DETROIT (AP) - The United
Auto Workers union has accused
General Motors Corp. of bargain-
ing in bad faith over the issue of
equal pay for American and Ca-
nadian workers, the union an-
nounced yesterday.
The union said its charges filed
with the National Labor Rela-
tions Board accused the giant auto
firm of refusil~g "to bargain on a
union proposal aimed at protect-
ing jobs and standards of the cor-
poration's U.S. workers."
The union has made wage parity
between Canadian and American

1

World News Roundup

workers one of its top demands in
1967 round of negotiations.
Since the union cannot legally
bargain in Detroit for pay raises
for workers in Canada, it has
sought a clause in . its contracts
covering American workers which
would prevent the company from
paying lower wages for the same
work done by Canadian employes.
Accuse GM
The charges filed with the
NLRB accuseGM of refusing to
bargain on that proposal.
GM said it would not comment
until it has had an opportunity to
study the charges.
"UAW members on both sides
of the border do the same work,
on the same machines, producing
the same product for the same
market,' said UAW Vice President
Leonard Woodcock, head of the
union's GM department. "But one
country's workers are paid sub-
stantially less by GM than the
other's,"
43 Cents Less
Woodcock said the company's
25,000 Canadian workers are paid
an average of 43 cents an hour
less than the 400,000 American
workers. The American workers
earn an average of $3.41 an hour,
The union has been bargaining
since mid-July for new contracts,
covering close to 700,000 U.S.
workers at GM, Ford and Chrys-
ler, to replace those expiring
Sept. 6.

'r
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i
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Anyone interested in keeping an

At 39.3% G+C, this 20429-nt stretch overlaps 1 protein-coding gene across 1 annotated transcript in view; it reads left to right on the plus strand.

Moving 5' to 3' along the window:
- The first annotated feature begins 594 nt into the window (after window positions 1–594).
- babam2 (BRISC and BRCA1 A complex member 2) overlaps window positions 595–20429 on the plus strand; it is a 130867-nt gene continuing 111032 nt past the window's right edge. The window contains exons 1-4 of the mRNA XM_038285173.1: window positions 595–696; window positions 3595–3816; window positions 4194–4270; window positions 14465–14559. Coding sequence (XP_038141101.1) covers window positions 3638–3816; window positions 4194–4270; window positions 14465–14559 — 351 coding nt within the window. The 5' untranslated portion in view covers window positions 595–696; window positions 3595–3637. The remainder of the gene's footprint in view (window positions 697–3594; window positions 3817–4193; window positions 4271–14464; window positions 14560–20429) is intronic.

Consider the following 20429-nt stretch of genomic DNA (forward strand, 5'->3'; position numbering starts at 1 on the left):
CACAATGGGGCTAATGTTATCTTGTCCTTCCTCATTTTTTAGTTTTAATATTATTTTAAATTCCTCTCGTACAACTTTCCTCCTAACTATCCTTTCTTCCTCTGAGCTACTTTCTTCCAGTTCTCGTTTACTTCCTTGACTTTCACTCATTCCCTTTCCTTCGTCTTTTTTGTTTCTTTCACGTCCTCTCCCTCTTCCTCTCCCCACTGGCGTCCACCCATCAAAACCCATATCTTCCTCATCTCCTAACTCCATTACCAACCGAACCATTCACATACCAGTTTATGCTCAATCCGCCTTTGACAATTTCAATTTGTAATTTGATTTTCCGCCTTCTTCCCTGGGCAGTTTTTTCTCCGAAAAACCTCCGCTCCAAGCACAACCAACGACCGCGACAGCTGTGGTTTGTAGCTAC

outdoor life companion dog for
a boy who would otherwise have
to get rid of him, please write:
David, Wilder
7800 Crossland Rd.
Baltimore, Md. 21208
Involves no feeding, cleaning, or other care.

I

By The Associated Press
ODESE, Denmark-A speeding
Danish passenger train smashed
yesterday into the rear of an-
other passenger train that had
stopped on an overpass near here
to cope with a small fire aboard.
Fourteen persons were reported
killed, among them three from
Ohio.
Twenty-nine persons were re-
ported hospitalized, 15 with seri-
ous injuries.
The U.S. Embassy in Copen-
hagen announced that two Ameri-
cans were injured slightly.
The crash on Denmark's central
island of Funen was the nation's
worst rail disaster in more than
50 years.
Rescue workers crawled ginger-
ly over the maze of twisted steel,
searching for survivors, but their
efforts were slowed by hundreds
of gallons of spilled diesel oil
which made it dangerous to use
blowtorches.
* * *
SAN JUAN, P.R.-Adam C. Pow-
ell, ousted Democratic congress-
man from Harlem, is scheduled to
FWhere T he Action Is!
IWee The

be tried on Sept. 6 on charges
that he transferred ownership of
property in Puerto Rico to his
wife's uncle to avoid payment of
a court judgment.
Mrs. Esther James, who won the
judgment in 1963 after accusing
Powell of having defamed her in
a television interview, sought to
attach property owned by Powell
in Cerro Gordo, Vega Baja dis-
trict, toward payment of the judg-
ment.
Her attorneys filed a claim in
1964 saying they found the prop-
erty had been transferred to Gon-
zalo Diago, an uncle of Mrs. Pow-
ell, to avoid settling a debt.
* * *
PARIS -- The newspaper Le
Monde published yesterday what
it said was a letter by Soviet poet
Andrei A. Voznesensky criticizing
the Soviet Writers' Union for call-
ing off his appearance scheduled
at Lincoln Center in New York
City last June 21.

The letter was said to have
been addressed to the Soviet Com-
munist party newspaper Pravda,
which did not publish it. The
source of the letter was not dis-
closed.
"The writers' union does not
consider writers human beings.
They are real chameleons full of
scurvy tricks. All around them-
lies, lies, offensiveness and lies."
the letter said.
Lincoln Center received a tele-
gram on June 20 saying, "Can't
come--Voznesensky," and the
writers' union said he wasdsick.
"The 16th of June, the writers'
union told me officially that my
trip to New York was inoppor-
tune," Voznesensky's letter said. "I
warned the union of the conse-
quences that this could have. For
six months the evening had been
publicized; posters had been put
up and tickets sold.

NOTICE

THIS WEEK ONLY!
Look for a Sky of Blue..
f
MUS.
a rollicking musical satire
set in the Colorado Rockies

Tomorrow, Saturday, Aug. 12,
will be the last issue
of the summer Michigan
Daily. Publication will resume
with the Preview Edition
on Aug.31.

1